Pacuare River Rafting & Trip to Bananito, Costa Rica

Greetings,

I’m writing this from what feels like one of the most remote places I’ve ever been. We did the rest of the Pacuare River whitewater rafting adventure and ended at the Selva Bananito Eco Lodge. I decided to film rafting on video so apologies for the lack of photos. From there we met a driver who took us on a trip further south along the Caribbean coast of Costa Rica. We drove until we arrived at a small hole in the wall in Bananito which is south of Limon and ordered some beers after meeting our new guide. We waited half hour enjoying beers before a pickup arrived and we drove 10KM into the jungle…

After driving such said 10km into the jungle we arrived at Selva Bananito which is an eco-lodge owned by a German family and is 2000 hectares in size. It’s one of the closest things you can do to being totally off the grid but still comfortable. It’s so off the grid that it has no actual power besides solar and this post is a few days late as there is no internet. To add to the feeling of isolation, we’re the only guests here so the whole “at one with nature” really comes to mind.

Supposedly there were 4 guests who stayed here the night before but none now. The room has this sweet open concept and there isn’t much to worry about here besides the off chance of stepping on a snake at night, seriously. There are all sorts of vipers around who are nocturnal and if you step on one your goose is cooked unless you get the anti-venom but enough of that, yes?

Somehow I went on a tangent and skipped the bulk of the day, oops. I’m talking about the whitewater rafting we did on the Pacuare River. Rancheros and I got lucky as there were no other guests going on this day so it was just us and our guides. I sort of felt like an 1800’s explorer with pleasant porters as it was us in one raft, a raft for supplies and our gear as well as one gent in a kayak in case things got loco or “rico” as they say here.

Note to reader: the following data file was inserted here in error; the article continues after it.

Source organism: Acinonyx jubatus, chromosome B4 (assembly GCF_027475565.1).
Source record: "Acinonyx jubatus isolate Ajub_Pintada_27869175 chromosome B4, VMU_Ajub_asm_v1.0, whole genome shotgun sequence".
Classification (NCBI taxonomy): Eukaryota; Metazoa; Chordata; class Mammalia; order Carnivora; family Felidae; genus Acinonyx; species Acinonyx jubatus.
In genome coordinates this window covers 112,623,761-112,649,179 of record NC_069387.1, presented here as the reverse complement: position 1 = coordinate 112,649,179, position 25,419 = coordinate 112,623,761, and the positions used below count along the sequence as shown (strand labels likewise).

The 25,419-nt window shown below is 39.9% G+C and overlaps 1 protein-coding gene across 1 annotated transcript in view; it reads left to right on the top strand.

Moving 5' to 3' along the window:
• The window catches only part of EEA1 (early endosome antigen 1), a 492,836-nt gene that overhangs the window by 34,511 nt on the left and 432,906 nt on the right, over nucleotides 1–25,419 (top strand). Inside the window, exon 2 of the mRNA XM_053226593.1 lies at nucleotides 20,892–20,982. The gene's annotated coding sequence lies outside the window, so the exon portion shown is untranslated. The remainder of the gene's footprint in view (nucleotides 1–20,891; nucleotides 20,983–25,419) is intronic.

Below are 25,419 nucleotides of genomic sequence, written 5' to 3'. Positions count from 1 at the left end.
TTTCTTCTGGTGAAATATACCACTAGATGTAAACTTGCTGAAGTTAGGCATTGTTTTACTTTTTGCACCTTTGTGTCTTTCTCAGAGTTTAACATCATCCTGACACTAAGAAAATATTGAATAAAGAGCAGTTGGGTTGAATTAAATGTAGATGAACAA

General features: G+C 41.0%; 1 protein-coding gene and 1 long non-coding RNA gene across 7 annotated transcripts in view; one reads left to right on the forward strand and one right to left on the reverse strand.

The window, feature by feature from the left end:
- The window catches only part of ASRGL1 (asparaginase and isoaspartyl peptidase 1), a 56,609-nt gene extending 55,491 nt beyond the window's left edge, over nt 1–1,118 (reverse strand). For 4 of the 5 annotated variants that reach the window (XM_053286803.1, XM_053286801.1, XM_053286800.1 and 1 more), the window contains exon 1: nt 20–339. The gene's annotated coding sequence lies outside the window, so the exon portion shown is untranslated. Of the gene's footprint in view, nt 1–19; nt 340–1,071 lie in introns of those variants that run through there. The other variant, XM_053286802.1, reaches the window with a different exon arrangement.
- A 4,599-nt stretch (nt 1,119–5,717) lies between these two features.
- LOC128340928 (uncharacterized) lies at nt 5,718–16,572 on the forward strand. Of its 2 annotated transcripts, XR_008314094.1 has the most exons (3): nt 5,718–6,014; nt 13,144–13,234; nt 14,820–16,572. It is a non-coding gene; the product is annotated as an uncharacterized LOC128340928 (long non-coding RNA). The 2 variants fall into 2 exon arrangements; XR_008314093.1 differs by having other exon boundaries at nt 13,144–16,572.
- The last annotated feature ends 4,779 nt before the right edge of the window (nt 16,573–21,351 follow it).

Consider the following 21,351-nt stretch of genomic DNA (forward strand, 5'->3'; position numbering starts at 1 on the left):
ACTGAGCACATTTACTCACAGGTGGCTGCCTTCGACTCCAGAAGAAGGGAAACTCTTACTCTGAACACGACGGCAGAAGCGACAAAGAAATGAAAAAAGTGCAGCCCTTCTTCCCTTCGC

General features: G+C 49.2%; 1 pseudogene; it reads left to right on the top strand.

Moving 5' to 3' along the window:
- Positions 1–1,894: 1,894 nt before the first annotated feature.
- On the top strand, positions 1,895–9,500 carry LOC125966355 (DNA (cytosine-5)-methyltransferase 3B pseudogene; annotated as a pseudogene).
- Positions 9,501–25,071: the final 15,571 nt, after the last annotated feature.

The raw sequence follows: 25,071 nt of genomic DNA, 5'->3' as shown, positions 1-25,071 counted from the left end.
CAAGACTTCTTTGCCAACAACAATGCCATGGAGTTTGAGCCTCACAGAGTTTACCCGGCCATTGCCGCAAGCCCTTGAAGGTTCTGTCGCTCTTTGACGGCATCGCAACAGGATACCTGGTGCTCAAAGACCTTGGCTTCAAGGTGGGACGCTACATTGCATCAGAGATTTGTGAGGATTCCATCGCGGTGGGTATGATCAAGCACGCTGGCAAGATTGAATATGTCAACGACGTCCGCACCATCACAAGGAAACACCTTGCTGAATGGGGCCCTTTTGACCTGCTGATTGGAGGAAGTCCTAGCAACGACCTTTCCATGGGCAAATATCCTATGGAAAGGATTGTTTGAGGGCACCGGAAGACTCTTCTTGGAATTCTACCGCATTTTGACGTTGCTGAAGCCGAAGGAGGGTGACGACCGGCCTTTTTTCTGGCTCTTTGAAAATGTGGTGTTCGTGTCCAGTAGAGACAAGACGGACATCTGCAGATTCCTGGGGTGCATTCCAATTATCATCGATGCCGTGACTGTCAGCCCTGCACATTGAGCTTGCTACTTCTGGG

Half way through we stopped and had a proper, it was delicious and well prepared with our comfort in mind.  The river was sweet and it it snaked through the rainforest that was lined with walls of trees that towered over us. It kept reminding me of my place on this planet and how short a time I have to enjoy it as some of those trees had to be hundreds of years old. It was  humbling in a good way.

We battled through class III-IV rapids with ease as our guide was amazing and Rancheros and I paddled like the chairman from hell himself was on our heels. Our guide said that we handled these rapids and if we get a chance to ever do some class V aka as hard as it gets, go for it. Supposedly the Pacuare River has some of the most interesting and intense level IV rapids in the world. Mid October aka the peak of rainy season is the best for the biggest volume of water but late September is still solid.

Turns out last night was mainly newlyweds at the Pacuare Lodge, a nice change from the first night and all of us joked and laughed over hard liquor in the lounge. I wish I could bring you here to see what I’m seeing as the photo of my mobile office does not do it justice as Nightmare on Wax plays at the perfect volume and nature jumps out at me in a scene as vivid as I can remember.  The gent who owns this bought the area in 1973, I want to find somewhere that is 1973 Costa Rica today but who doesn’t?

Also there has been a change of plans after looking at the map but more on that later… Tomorrow we’ve got some options including horseback riding, tree climbing and a rainforest nature hike which should be cool. I’d continue but the power on this laptop is dwindling along with the day as night begins its necessary watch over us so tomorrow we can start anew.

Tips hat,

P.S: This was written when it happened, about two weeks ago.

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